While that case never reached the Supreme Court, it differed from the Fricosu matter because U.S. border agents already knew there was child porn on the computer because they saw it while the computer was running during a 2006 routine stop along the Canadian border.
    The judge in the Colorado case said there was plenty of evidence — a jailhouse recording of the defendant — that the laptop might contain information the authorities were seeking.
    The judge ordered Fricosu to surrender an unencrypted hard drive by February 21. The judge added that the government is precluded "from using Ms. Fricosu's act of production of the unencrypted hard drive against her in any prosecution."


    Source: Judge orders defendant to decrypt laptop - CNN.com
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  2. #2
    Terminator Administrator Archer's Avatar
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    Wow I dont know how I feel about this.
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  3. #3
    TR Staff The Duke's Avatar
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    yep I do not agree ... if the only thing they have is on the computer, then they do not have enough to convict. I agree with the usage of the 5th here ...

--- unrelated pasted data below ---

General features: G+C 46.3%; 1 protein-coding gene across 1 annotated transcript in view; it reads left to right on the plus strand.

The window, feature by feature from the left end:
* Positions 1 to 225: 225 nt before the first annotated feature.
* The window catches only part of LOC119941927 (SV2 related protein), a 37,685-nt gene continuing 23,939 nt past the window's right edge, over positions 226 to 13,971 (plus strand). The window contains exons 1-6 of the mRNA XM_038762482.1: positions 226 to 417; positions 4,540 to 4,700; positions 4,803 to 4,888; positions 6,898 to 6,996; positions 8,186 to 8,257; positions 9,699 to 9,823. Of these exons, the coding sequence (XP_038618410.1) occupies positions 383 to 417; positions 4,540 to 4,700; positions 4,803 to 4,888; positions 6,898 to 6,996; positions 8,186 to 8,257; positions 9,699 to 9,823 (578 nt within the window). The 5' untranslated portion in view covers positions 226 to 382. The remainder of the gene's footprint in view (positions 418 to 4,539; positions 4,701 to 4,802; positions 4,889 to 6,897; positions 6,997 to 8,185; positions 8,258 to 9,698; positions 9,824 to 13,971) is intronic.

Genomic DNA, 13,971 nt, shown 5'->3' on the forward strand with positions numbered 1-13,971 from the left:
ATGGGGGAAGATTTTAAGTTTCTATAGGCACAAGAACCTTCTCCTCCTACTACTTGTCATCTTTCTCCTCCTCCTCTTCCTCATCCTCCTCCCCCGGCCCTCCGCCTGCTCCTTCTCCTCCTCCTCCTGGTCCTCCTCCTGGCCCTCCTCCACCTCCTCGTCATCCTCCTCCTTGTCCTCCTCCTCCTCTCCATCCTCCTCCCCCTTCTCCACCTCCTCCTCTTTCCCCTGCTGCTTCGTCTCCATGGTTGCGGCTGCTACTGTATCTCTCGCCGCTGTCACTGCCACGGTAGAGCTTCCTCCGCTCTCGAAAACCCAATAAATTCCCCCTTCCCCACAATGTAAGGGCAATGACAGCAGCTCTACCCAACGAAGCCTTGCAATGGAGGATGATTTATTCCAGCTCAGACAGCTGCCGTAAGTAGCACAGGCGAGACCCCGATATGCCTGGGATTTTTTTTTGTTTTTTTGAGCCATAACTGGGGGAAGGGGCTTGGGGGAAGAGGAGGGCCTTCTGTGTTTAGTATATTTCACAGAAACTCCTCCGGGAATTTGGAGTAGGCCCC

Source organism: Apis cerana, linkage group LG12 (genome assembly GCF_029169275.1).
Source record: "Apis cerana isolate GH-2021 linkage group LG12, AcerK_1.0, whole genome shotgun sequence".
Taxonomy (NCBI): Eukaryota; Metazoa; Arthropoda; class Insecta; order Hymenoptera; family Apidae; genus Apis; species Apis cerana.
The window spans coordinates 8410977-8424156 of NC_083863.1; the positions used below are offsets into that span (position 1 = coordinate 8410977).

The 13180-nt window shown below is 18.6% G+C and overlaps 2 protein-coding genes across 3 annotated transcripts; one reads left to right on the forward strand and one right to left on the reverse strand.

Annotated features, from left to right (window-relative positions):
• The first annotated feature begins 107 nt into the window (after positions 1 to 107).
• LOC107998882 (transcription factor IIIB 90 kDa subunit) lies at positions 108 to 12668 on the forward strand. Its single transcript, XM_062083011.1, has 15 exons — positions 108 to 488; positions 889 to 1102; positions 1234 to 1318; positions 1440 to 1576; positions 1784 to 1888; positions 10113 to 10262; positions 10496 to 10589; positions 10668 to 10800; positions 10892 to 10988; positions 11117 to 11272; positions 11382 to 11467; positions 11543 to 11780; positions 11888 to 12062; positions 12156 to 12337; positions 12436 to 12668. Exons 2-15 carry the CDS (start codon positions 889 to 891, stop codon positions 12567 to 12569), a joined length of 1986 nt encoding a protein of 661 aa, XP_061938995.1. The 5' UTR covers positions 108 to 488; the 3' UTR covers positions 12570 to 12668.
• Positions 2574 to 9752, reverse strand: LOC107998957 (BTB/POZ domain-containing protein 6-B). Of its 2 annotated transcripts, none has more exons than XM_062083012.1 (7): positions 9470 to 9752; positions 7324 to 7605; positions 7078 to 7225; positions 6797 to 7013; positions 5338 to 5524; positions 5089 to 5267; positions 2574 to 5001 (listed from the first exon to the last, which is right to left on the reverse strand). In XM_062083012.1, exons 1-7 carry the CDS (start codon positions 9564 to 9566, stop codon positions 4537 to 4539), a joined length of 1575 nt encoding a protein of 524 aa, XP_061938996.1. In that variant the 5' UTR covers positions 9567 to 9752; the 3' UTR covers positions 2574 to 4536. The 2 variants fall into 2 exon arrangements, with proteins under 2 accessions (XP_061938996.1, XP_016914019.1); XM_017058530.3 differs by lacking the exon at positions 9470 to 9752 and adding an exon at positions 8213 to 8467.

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  4. #4
    Terminator Administrator Archer's Avatar
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    Quote Originally Posted by The Duke View Post
    yep I do not agree ... if the only thing they have is on the computer, then they do not have enough to convict. I agree with the usage of the 5th here ...
    Yeah I mean what was the reason for the arrest? Surley they did not just arrest her and then expect her to lead them to evidence. Hell take all her suspisous investments that she can not prove ownership of and let her go.
    Last edited by Archer; 01-25-2012 at 05:36 PM.
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    lol .. "i forgot the password"

    besides, it very well infringes on her 5th amendment right. i don't see how it can not
    Last edited by BoT; 01-25-2012 at 05:37 PM.
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    I hear what you guys are saying, but isn't this the same thing as a search warrant to someone's locked home, or locked safe?